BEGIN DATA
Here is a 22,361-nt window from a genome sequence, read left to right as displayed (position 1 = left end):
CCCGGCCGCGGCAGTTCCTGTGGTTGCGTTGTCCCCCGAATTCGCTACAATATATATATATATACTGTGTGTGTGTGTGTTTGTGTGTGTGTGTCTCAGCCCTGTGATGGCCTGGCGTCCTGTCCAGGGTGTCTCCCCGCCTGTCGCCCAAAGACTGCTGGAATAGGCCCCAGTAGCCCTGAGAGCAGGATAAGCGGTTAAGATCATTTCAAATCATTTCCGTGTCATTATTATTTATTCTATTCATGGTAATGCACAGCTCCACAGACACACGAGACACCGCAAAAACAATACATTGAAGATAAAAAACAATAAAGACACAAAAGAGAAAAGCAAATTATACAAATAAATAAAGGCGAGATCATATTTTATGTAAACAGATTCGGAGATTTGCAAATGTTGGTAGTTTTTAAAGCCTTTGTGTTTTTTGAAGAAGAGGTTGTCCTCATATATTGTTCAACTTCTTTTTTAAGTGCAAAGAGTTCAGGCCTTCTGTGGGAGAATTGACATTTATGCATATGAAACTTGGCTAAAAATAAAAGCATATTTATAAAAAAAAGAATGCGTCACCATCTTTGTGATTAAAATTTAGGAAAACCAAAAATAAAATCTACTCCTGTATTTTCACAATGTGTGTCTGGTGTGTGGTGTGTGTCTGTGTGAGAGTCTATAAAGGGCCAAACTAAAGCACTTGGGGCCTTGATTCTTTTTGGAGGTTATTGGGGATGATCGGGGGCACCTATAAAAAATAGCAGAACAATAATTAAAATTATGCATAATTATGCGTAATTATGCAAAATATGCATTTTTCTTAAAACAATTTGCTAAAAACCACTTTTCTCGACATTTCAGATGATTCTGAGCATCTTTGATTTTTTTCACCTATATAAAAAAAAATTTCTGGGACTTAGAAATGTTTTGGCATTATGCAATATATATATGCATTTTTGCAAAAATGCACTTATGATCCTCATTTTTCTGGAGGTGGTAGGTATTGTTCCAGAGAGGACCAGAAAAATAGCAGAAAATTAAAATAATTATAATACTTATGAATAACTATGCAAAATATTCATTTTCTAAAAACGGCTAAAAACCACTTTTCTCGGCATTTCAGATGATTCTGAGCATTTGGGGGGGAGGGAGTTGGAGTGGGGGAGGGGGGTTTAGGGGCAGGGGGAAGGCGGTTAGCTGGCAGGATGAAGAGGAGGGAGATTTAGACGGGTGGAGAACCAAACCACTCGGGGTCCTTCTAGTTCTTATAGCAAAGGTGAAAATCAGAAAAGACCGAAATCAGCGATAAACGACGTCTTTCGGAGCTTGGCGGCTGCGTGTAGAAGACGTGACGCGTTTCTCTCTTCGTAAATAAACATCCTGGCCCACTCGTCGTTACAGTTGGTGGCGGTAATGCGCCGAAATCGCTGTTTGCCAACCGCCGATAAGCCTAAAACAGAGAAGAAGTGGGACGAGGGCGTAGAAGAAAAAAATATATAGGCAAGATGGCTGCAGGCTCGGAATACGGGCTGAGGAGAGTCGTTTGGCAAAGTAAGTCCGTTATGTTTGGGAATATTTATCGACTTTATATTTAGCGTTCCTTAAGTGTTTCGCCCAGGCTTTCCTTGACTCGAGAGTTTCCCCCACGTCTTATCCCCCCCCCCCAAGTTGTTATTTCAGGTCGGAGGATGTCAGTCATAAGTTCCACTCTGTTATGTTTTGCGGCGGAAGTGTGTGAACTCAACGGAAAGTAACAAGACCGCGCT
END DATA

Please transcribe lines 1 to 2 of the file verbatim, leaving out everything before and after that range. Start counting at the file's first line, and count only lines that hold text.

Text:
Here is a 22,361-nt window from a genome sequence, read left to right as displayed (position 1 = left end):
CCCGGCCGCGGCAGTTCCTGTGGTTGCGTTGTCCCCCGAATTCGCTACAATATATATATATATACTGTGTGTGTGTGTGTTTGTGTGTGTGTGTCTCAGCCCTGTGATGGCCTGGCGTCCTGTCCAGGGTGTCTCCCCGCCTGTCGCCCAAAGACTGCTGGAATAGGCCCCAGTAGCCCTGAGAGCAGGATAAGCGGTTAAGATCATTTCAAATCATTTCCGTGTCATTATTATTTATTCTATTCATGGTAATGCACAGCTCCACAGACACACGAGACACCGCAAAAACAATACATTGAAGATAAAAAACAATAAAGACACAAAAGAGAAAAGCAAATTATACAAATAAATAAAGGCGAGATCATATTTTATGTAAACAGATTCGGAGATTTGCAAATGTTGGTAGTTTTTAAAGCCTTTGTGTTTTTTGAAGAAGAGGTTGTCCTCATATATTGTTCAACTTCTTTTTTAAGTGCAAAGAGTTCAGGCCTTCTGTGGGAGAATTGACATTTATGCATATGAAACTTGGCTAAAAATAAAAGCATATTTATAAAAAAAAGAATGCGTCACCATCTTTGTGATTAAAATTTAGGAAAACCAAAAATAAAATCTACTCCTGTATTTTCACAATGTGTGTCTGGTGTGTGGTGTGTGTCTGTGTGAGAGTCTATAAAGGGCCAAACTAAAGCACTTGGGGCCTTGATTCTTTTTGGAGGTTATTGGGGATGATCGGGGGCACCTATAAAAAATAGCAGAACAATAATTAAAATTATGCATAATTATGCGTAATTATGCAAAATATGCATTTTTCTTAAAACAATTTGCTAAAAACCACTTTTCTCGACATTTCAGATGATTCTGAGCATCTTTGATTTTTTTCACCTATATAAAAAAAAATTTCTGGGACTTAGAAATGTTTTGGCATTATGCAATATATATATGCATTTTTGCAAAAATGCACTTATGATCCTCATTTTTCTGGAGGTGGTAGGTATTGTTCCAGAGAGGACCAGAAAAATAGCAGAAAATTAAAATAATTATAATACTTATGAATAACTATGCAAAATATTCATTTTCTAAAAACGGCTAAAAACCACTTTTCTCGGCATTTCAGATGATTCTGAGCATTTGGGGGGGAGGGAGTTGGAGTGGGGGAGGGGGGTTTAGGGGCAGGGGGAAGGCGGTTAGCTGGCAGGATGAAGAGGAGGGAGATTTAGACGGGTGGAGAACCAAACCACTCGGGGTCCTTCTAGTTCTTATAGCAAAGGTGAAAATCAGAAAAGACCGAAATCAGCGATAAACGACGTCTTTCGGAGCTTGGCGGCTGCGTGTAGAAGACGTGACGCGTTTCTCTCTTCGTAAATAAACATCCTGGCCCACTCGTCGTTACAGTTGGTGGCGGTAATGCGCCGAAATCGCTGTTTGCCAACCGCCGATAAGCCTAAAACAGAGAAGAAGTGGGACGAGGGCGTAGAAGAAAAAAATATATAGGCAAGATGGCTGCAGGCTCGGAATACGGGCTGAGGAGAGTCGTTTGGCAAAGTAAGTCCGTTATGTTTGGGAATATTTATCGACTTTATATTTAGCGTTCCTTAAGTGTTTCGCCCAGGCTTTCCTTGACTCGAGAGTTTCCCCCACGTCTTATCCCCCCCCCCCAAGTTGTTATTTCAGGTCGGAGGATGTCAGTCATAAGTTCCACTCTGTTATGTTTTGCGGCGGAAGTGTGTGAACTCAACGGAAAGTAACAAGACCGCGCT